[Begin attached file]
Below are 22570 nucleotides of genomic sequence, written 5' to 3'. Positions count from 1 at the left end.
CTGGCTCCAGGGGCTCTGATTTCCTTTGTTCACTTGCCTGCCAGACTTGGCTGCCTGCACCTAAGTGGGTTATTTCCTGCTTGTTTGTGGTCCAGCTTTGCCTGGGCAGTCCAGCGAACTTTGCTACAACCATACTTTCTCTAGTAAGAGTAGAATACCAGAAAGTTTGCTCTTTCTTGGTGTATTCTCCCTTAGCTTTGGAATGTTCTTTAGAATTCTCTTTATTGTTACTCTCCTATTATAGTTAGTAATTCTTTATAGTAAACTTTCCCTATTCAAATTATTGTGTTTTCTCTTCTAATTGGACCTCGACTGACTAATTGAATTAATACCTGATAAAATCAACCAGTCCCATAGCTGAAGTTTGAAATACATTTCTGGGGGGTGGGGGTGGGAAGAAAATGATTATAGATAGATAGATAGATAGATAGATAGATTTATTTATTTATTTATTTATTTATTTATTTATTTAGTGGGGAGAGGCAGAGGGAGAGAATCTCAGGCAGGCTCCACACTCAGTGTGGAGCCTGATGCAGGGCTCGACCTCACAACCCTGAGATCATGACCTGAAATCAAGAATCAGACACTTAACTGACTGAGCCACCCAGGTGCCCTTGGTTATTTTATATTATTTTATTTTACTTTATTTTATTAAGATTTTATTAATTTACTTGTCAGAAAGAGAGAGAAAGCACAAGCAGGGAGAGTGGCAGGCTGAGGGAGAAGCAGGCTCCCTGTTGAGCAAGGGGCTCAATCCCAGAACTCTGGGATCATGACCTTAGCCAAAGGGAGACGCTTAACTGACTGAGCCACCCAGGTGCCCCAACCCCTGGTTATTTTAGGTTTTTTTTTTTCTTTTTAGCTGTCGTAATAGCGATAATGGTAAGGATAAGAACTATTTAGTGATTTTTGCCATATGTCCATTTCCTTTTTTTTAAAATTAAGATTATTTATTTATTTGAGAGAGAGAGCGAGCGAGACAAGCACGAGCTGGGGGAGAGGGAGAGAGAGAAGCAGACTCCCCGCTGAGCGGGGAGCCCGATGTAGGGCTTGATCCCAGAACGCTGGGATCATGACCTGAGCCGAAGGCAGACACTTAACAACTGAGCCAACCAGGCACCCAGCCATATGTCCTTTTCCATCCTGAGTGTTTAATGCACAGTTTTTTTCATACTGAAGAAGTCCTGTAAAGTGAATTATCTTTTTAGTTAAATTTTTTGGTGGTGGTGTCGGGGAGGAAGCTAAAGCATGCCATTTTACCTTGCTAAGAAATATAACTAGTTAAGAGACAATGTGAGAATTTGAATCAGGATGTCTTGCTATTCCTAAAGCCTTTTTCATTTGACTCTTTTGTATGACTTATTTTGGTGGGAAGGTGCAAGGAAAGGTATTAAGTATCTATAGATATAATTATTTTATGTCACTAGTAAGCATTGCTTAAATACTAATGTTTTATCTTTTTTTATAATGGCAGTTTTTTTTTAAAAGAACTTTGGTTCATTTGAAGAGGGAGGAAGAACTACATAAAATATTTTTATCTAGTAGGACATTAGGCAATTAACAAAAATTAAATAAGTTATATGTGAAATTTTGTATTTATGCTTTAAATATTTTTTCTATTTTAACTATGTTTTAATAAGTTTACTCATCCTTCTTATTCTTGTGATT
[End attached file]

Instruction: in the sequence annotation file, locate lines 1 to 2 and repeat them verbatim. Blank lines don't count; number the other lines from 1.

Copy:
Below are 22570 nucleotides of genomic sequence, written 5' to 3'. Positions count from 1 at the left end.
CTGGCTCCAGGGGCTCTGATTTCCTTTGTTCACTTGCCTGCCAGACTTGGCTGCCTGCACCTAAGTGGGTTATTTCCTGCTTGTTTGTGGTCCAGCTTTGCCTGGGCAGTCCAGCGAACTTTGCTACAACCATACTTTCTCTAGTAAGAGTAGAATACCAGAAAGTTTGCTCTTTCTTGGTGTATTCTCCCTTAGCTTTGGAATGTTCTTTAGAATTCTCTTTATTGTTACTCTCCTATTATAGTTAGTAATTCTTTATAGTAAACTTTCCCTATTCAAATTATTGTGTTTTCTCTTCTAATTGGACCTCGACTGACTAATTGAATTAATACCTGATAAAATCAACCAGTCCCATAGCTGAAGTTTGAAATACATTTCTGGGGGGTGGGGGTGGGAAGAAAATGATTATAGATAGATAGATAGATAGATAGATAGATTTATTTATTTATTTATTTATTTATTTATTTATTTAGTGGGGAGAGGCAGAGGGAGAGAATCTCAGGCAGGCTCCACACTCAGTGTGGAGCCTGATGCAGGGCTCGACCTCACAACCCTGAGATCATGACCTGAAATCAAGAATCAGACACTTAACTGACTGAGCCACCCAGGTGCCCTTGGTTATTTTATATTATTTTATTTTACTTTATTTTATTAAGATTTTATTAATTTACTTGTCAGAAAGAGAGAGAAAGCACAAGCAGGGAGAGTGGCAGGCTGAGGGAGAAGCAGGCTCCCTGTTGAGCAAGGGGCTCAATCCCAGAACTCTGGGATCATGACCTTAGCCAAAGGGAGACGCTTAACTGACTGAGCCACCCAGGTGCCCCAACCCCTGGTTATTTTAGGTTTTTTTTTTTCTTTTTAGCTGTCGTAATAGCGATAATGGTAAGGATAAGAACTATTTAGTGATTTTTGCCATATGTCCATTTCCTTTTTTTTAAAATTAAGATTATTTATTTATTTGAGAGAGAGAGCGAGCGAGACAAGCACGAGCTGGGGGAGAGGGAGAGAGAGAAGCAGACTCCCCGCTGAGCGGGGAGCCCGATGTAGGGCTTGATCCCAGAACGCTGGGATCATGACCTGAGCCGAAGGCAGACACTTAACAACTGAGCCAACCAGGCACCCAGCCATATGTCCTTTTCCATCCTGAGTGTTTAATGCACAGTTTTTTTCATACTGAAGAAGTCCTGTAAAGTGAATTATCTTTTTAGTTAAATTTTTTGGTGGTGGTGTCGGGGAGGAAGCTAAAGCATGCCATTTTACCTTGCTAAGAAATATAACTAGTTAAGAGACAATGTGAGAATTTGAATCAGGATGTCTTGCTATTCCTAAAGCCTTTTTCATTTGACTCTTTTGTATGACTTATTTTGGTGGGAAGGTGCAAGGAAAGGTATTAAGTATCTATAGATATAATTATTTTATGTCACTAGTAAGCATTGCTTAAATACTAATGTTTTATCTTTTTTTATAATGGCAGTTTTTTTTTAAAAGAACTTTGGTTCATTTGAAGAGGGAGGAAGAACTACATAAAATATTTTTATCTAGTAGGACATTAGGCAATTAACAAAAATTAAATAAGTTATATGTGAAATTTTGTATTTATGCTTTAAATATTTTTTCTATTTTAACTATGTTTTAATAAGTTTACTCATCCTTCTTATTCTTGTGATT